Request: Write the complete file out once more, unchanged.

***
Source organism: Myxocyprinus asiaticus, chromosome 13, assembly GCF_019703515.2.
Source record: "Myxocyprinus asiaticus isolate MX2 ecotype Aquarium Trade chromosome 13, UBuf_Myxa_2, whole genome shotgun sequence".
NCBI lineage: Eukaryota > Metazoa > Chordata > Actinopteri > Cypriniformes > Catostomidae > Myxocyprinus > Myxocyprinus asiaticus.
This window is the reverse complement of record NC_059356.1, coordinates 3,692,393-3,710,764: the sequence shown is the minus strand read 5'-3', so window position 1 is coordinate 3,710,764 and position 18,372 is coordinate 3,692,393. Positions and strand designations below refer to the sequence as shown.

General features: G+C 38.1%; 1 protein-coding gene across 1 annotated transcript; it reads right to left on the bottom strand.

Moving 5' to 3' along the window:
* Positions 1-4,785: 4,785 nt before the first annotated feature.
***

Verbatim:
Source organism: Myxocyprinus asiaticus, chromosome 13, assembly GCF_019703515.2.
Source record: "Myxocyprinus asiaticus isolate MX2 ecotype Aquarium Trade chromosome 13, UBuf_Myxa_2, whole genome shotgun sequence".
NCBI lineage: Eukaryota > Metazoa > Chordata > Actinopteri > Cypriniformes > Catostomidae > Myxocyprinus > Myxocyprinus asiaticus.
This window is the reverse complement of record NC_059356.1, coordinates 3,692,393-3,710,764: the sequence shown is the minus strand read 5'-3', so window position 1 is coordinate 3,710,764 and position 18,372 is coordinate 3,692,393. Positions and strand designations below refer to the sequence as shown.

General features: G+C 38.1%; 1 protein-coding gene across 1 annotated transcript; it reads right to left on the bottom strand.

Moving 5' to 3' along the window:
* Positions 1-4,785: 4,785 nt before the first annotated feature.